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LOS ANGELES (AP) — For nearly three hours, the doctor charged in Michael Jackson's death told police about his final hours with the superstar who was so desperate for sleep that he was getting anesthetic injections in his bedroom six nights a week.
Dr. Conrad Murray's interview two days after Jackson's death in June 2009 led police back to the singer's mansion, where they ultimately found 12 vials of propofol. It was a small fraction of the 255 vials a Las Vegas pharmacist said he shipped Murray in the nearly three months before Jackson's death.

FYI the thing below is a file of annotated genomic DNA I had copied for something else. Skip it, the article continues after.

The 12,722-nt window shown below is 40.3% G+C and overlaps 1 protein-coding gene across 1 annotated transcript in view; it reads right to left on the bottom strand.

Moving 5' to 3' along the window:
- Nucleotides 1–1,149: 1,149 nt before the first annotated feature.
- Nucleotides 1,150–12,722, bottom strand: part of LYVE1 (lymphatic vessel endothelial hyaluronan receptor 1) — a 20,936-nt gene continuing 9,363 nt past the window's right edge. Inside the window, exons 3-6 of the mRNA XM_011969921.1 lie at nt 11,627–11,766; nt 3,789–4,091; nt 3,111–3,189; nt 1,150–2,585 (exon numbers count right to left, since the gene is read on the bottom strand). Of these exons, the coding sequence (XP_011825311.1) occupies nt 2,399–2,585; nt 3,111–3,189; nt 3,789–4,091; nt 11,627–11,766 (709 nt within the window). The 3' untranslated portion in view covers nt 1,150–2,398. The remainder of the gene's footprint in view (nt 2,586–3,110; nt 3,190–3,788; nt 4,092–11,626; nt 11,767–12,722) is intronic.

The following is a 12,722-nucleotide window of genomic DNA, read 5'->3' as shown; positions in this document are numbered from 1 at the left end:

The interview also provided detectives with a roadmap of the drugs ultimately found throughout Jackson's system, including the anesthetic propofol and the sedatives lorazepam and midazolam.
On Monday, the homicide detective who interviewed Murray described the doctor's retelling of his efforts to get Jackson to fall asleep and to revive him when he stopped breathing.
Detective Orlando Martinez was the 20th witness prosecutors called during Murray's preliminary hearing, which will end with a judge ruling whether there is enough evidence for the doctor to stand trial on an involuntary manslaughter charge. Although prosecutors have not indicated when they will conclude their case, most major witnesses have already testified.
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